Drug Study Results Could Mean Improvements in Allergy Prevention

Posted on May 22, 2012

The Food and Drug Administration is touting the results of a study that they say can help them combat severe allergic reactions that patients might have when exposed to certain drugs.

The results of the FDA-led research were published in a journal called AIDS.  Researchers discovered that Ziagen (abacavir), which is used to fight the effects of HIV, can actually make a person’s own immune system view healthy proteins and tissues as a foreign contaminant.  This is because a certain Human Leukocyte Antigen known as HLA-B*5701 can react with adacavir to help the body to identify the healthy proteins for the first time.  When suddenly exposed to this tissue, which is very much a part of a person’s body, the immune system doesn’t know how to react and treats the tissue and other protein as foreign.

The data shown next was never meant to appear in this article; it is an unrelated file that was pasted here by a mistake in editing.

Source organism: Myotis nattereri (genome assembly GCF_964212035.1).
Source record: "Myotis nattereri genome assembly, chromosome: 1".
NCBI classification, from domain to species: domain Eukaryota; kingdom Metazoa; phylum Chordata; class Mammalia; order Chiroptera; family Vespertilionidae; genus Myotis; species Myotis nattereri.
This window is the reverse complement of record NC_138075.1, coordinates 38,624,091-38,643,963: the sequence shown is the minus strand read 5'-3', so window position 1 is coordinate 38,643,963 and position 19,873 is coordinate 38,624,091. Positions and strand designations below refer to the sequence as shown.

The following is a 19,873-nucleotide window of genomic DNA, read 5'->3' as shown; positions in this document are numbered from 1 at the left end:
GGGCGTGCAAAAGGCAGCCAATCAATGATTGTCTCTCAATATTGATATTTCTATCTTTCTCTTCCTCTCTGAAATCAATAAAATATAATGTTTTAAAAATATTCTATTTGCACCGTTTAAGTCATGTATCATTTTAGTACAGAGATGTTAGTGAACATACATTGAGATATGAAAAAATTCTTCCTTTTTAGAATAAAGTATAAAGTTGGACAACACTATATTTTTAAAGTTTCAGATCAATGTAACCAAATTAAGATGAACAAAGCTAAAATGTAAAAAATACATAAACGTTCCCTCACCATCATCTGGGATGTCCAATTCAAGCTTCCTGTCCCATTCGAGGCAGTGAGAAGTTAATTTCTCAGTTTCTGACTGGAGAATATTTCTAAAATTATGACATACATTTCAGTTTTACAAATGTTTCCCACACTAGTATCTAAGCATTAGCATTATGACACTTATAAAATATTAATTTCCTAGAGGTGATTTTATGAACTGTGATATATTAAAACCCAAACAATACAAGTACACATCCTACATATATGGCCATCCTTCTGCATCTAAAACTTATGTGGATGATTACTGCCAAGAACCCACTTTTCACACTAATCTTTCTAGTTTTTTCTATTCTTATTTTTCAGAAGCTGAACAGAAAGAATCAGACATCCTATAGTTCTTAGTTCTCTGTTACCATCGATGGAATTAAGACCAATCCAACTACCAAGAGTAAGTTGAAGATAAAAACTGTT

The FDA hopes that the results of this study extend well beyond abacavir, the administration of which has been known to cause mild to severe and even fatal allergic reactions.  By understanding for the first time exactly why allergic reactions of this nature occur, the FDA believes that medical professionals will be able to identify at-risk patients and that the FDA themselves will be able to better determine how safe a drug is.  It may also be possible for drug developers to figure out early in development whether a drug might cause a severe reaction in certain groups of people.

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